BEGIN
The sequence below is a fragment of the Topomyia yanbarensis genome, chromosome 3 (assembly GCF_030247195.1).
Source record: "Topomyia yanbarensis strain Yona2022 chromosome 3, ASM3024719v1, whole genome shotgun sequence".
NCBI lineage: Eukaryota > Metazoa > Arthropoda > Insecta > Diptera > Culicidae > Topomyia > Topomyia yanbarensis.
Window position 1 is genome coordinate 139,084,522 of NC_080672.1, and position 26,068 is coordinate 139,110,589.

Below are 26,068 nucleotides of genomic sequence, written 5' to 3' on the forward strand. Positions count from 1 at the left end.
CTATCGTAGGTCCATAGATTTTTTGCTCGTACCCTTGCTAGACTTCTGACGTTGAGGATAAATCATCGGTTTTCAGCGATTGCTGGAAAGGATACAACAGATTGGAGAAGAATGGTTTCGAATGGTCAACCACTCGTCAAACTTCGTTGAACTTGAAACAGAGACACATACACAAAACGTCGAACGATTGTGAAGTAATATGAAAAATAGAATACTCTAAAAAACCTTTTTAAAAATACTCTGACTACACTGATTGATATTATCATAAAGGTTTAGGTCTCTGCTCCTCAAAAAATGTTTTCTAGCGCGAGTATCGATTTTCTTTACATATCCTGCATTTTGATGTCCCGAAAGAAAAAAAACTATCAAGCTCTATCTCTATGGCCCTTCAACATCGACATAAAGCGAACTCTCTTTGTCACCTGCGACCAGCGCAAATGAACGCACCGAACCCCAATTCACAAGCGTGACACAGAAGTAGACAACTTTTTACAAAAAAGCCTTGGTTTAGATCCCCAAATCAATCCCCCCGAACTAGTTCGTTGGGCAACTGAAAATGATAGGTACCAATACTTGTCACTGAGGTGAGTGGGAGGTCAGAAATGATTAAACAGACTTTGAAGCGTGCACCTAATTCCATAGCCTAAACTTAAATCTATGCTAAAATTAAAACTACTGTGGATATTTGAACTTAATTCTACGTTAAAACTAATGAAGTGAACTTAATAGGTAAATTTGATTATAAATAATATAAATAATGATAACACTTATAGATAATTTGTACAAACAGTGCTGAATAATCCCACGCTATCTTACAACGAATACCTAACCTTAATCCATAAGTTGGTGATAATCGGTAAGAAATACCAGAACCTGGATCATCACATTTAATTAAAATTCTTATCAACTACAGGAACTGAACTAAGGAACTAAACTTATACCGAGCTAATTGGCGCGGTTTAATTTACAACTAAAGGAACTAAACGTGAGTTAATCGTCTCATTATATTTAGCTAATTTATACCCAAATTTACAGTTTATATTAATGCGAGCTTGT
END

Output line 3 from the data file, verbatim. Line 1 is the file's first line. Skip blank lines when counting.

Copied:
NCBI lineage: Eukaryota > Metazoa > Arthropoda > Insecta > Diptera > Culicidae > Topomyia > Topomyia yanbarensis.